The Transplant Process

The Transplant Process

Preparing for TransplantDownload Preparing for Transplant (PDF), a detailed guide designed to help patients and their caregivers get ready for a bone marrow transplant. 

The process for your child getting a bone marrow transplant is a long one, from your first visit and your decision to move ahead all the way through the hospitalization, recovery, and long-term follow-up care. This page summarizes the seven main steps of the transplant process.

You can find more information about the transplant experience at Seattle Cancer Care Alliance (SCCA) in Preparing for Transplant, a detailed guide designed to help families and caregivers get ready for a child’s bone marrow transplant. The guide includes details about the SCCA outpatient clinic on Lake Union, treatment in the SCCA Inpatient Unit at Seattle Children’s, the steps in the transplant process, caring for your child at home, long-term recovery, and more. It also includes a guide to Seattle, which is helpful for our out-of-town patients.

Your First Visit and the Decision to Move Ahead

For many people, the process begins with an initial consultation at the SCCA outpatient clinic or over the phone to discuss the possibility of a transplant. To schedule a consultation, call (800) 804-8824. If you are from outside the area and you are not sure you can travel here for a consultation, please call us to talk about options. Learn more about talking to an SCCA pediatric transplant doctor.

At your first visit, you will meet your child’s primary doctor and team nurse and receive an orientation, a tour of the transplant clinic, and a packet of transplant information to take home. The doctor and nurse will do a basic examination of your child. On the second day of your visit, you will sit down with your child’s doctor and treatment team to discuss the proposed treatment plan for your child. This is when you can ask any questions and, if ready, make the decision about whether to move ahead with your child’s transplant. In some cases, a more in-depth evaluation for transplant (described below) will need to be done before doctors can finalize your child’s treatment plan and you can make your decision to move ahead. Learn more about your child’s arrival and evaluation in Seattle.

Once you decide to proceed, you will begin the seven steps listed below. These steps are described in more detail in Preparing for Transplant. You can also view a typical transplant timeline.

Step 1: Planning Ahead

You’ll want to make plans for your stay in Seattle, make financial arrangements, and decide which parent or family member will be your child’s primary caregiver. This planning will allow you to give your full attention to your child’s recovery. We’ll send you a copy of Preparing for Transplant to help you with these key steps of:

  • Selecting a caregiver, usually one or both parents, to provide physical care, help monitor your child’s health, administer medications, and provide daily emotional support.
  • Arranging to live in Seattle for your child’s transplant, if you don’t live here already. We require that you live within 30 minutes of the clinic for your child’s safety during recovery. The length of time is different for each person and depends on the disease, treatment plan, and response to treatment. Your transplant team can talk with you about the length of time you can expect. A typical range is one month for an autologous transplant and four months for an allogeneic transplant.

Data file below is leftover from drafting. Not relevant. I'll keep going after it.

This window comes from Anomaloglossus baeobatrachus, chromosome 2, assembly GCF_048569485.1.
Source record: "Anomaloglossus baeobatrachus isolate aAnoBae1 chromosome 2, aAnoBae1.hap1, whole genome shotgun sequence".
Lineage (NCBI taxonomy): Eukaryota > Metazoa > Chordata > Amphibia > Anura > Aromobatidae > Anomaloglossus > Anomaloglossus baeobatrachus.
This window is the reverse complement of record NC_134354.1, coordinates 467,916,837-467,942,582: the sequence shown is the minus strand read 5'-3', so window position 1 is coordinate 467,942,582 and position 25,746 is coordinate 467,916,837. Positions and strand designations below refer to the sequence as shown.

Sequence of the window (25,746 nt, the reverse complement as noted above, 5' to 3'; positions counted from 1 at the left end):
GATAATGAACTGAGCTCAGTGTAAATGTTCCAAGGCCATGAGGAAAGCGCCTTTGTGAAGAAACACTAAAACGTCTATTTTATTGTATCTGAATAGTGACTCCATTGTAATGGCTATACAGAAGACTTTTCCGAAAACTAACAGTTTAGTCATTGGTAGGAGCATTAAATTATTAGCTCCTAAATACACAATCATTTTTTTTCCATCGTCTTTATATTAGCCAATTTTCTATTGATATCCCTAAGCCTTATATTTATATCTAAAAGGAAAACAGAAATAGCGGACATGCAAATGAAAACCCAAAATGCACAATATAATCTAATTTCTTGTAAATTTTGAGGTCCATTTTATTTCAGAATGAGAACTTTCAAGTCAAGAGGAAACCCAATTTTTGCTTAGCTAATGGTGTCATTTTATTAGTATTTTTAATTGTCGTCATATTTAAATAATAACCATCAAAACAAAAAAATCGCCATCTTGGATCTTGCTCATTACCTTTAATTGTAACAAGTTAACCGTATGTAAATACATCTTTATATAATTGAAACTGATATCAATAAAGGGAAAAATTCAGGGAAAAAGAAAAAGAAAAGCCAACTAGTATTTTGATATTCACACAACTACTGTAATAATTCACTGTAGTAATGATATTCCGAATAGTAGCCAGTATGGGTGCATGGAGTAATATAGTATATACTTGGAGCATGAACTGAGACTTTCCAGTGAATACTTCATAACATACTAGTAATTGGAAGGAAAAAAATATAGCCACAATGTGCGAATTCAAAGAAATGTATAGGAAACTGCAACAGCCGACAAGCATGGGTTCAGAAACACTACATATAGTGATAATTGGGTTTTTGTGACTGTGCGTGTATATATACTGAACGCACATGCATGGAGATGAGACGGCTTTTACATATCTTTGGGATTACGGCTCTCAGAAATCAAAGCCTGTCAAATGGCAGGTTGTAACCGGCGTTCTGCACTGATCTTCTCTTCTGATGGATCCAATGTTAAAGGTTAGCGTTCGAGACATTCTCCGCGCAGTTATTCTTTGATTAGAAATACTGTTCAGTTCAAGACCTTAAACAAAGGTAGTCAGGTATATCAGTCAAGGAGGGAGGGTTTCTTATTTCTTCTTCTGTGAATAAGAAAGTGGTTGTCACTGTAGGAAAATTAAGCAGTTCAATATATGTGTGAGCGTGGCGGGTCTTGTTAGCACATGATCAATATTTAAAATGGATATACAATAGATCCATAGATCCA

• Arranging for school, childcare, and activities for your child, as well as for any other children you bring with you. See the section about children and teens in our Patient Guide for more details.
  • Making financial arrangements to pay for the transplant and living expenses during your time in Seattle, or raising funds to help.

Visit the Patient Guide for more details on help with housing, school, insurance, or other important planning matters.

Step 2: Preparation

Two main elements of preparing for a transplant are preparing the donor (whether that’s someone else or your child acting as his or her own donor) and arriving at SCCA for the meetings, evaluations, and paperwork that need to happen right before the transplant occurs.

Preparing the Donor

Allogeneic transplant: If your child will have an allogeneic transplant (using someone else’s cells), the preparation step includes identifying a donor.

  • If you have one or more relatives who are available to donate, they will be tested to see if any is a close-enough match for your child according to HLA typing.
  • If your child does not have a related donor, we will search internationally for an unrelated donor using donor registries.
  • If a match cannot be found, your child may be able to receive a haploidentical transplant (using a half-matched family member) or a cord blood transplant (using an unrelated donor). These new sources of stem cells ensure that almost all patients needing a transplant will have a donor. Read more about new options for people seeking a donor.

Autologous transplant: If your child will have an autologous transplant (using his or her own cells), then he or she acts as the donor.